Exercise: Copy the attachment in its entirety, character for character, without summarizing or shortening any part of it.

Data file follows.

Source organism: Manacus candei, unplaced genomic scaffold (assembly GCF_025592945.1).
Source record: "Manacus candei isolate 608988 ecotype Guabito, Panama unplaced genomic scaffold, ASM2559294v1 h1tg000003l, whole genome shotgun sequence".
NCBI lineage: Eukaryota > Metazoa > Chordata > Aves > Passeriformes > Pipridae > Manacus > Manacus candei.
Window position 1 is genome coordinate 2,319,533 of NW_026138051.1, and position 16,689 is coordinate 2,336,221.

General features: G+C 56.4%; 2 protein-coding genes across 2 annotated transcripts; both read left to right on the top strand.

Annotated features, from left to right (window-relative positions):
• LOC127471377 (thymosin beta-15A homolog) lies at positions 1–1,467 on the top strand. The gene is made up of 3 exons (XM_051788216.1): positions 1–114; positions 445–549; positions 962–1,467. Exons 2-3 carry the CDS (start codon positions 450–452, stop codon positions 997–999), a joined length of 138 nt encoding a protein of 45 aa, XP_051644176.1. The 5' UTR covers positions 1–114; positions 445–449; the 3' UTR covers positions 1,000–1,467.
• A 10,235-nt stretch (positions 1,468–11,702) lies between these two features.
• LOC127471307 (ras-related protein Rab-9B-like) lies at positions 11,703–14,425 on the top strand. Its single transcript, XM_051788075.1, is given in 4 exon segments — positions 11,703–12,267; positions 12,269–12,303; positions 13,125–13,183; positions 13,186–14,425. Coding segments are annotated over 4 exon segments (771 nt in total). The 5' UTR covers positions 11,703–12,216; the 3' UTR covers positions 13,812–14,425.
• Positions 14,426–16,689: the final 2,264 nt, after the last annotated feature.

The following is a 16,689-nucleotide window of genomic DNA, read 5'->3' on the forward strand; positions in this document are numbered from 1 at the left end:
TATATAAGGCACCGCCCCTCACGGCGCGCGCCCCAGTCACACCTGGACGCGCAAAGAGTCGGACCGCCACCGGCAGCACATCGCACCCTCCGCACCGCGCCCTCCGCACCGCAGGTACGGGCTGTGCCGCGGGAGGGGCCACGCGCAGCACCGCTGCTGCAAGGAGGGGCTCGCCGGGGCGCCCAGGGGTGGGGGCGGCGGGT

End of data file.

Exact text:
Source organism: Manacus candei, unplaced genomic scaffold (assembly GCF_025592945.1).
Source record: "Manacus candei isolate 608988 ecotype Guabito, Panama unplaced genomic scaffold, ASM2559294v1 h1tg000003l, whole genome shotgun sequence".
NCBI lineage: Eukaryota > Metazoa > Chordata > Aves > Passeriformes > Pipridae > Manacus > Manacus candei.
Window position 1 is genome coordinate 2,319,533 of NW_026138051.1, and position 16,689 is coordinate 2,336,221.

General features: G+C 56.4%; 2 protein-coding genes across 2 annotated transcripts; both read left to right on the top strand.

Annotated features, from left to right (window-relative positions):
• LOC127471377 (thymosin beta-15A homolog) lies at positions 1–1,467 on the top strand. The gene is made up of 3 exons (XM_051788216.1): positions 1–114; positions 445–549; positions 962–1,467. Exons 2-3 carry the CDS (start codon positions 450–452, stop codon positions 997–999), a joined length of 138 nt encoding a protein of 45 aa, XP_051644176.1. The 5' UTR covers positions 1–114; positions 445–449; the 3' UTR covers positions 1,000–1,467.
• A 10,235-nt stretch (positions 1,468–11,702) lies between these two features.
• LOC127471307 (ras-related protein Rab-9B-like) lies at positions 11,703–14,425 on the top strand. Its single transcript, XM_051788075.1, is given in 4 exon segments — positions 11,703–12,267; positions 12,269–12,303; positions 13,125–13,183; positions 13,186–14,425. Coding segments are annotated over 4 exon segments (771 nt in total). The 5' UTR covers positions 11,703–12,216; the 3' UTR covers positions 13,812–14,425.
• Positions 14,426–16,689: the final 2,264 nt, after the last annotated feature.

The following is a 16,689-nucleotide window of genomic DNA, read 5'->3' on the forward strand; positions in this document are numbered from 1 at the left end:
TATATAAGGCACCGCCCCTCACGGCGCGCGCCCCAGTCACACCTGGACGCGCAAAGAGTCGGACCGCCACCGGCAGCACATCGCACCCTCCGCACCGCGCCCTCCGCACCGCAGGTACGGGCTGTGCCGCGGGAGGGGCCACGCGCAGCACCGCTGCTGCAAGGAGGGGCTCGCCGGGGCGCCCAGGGGTGGGGGCGGCGGGT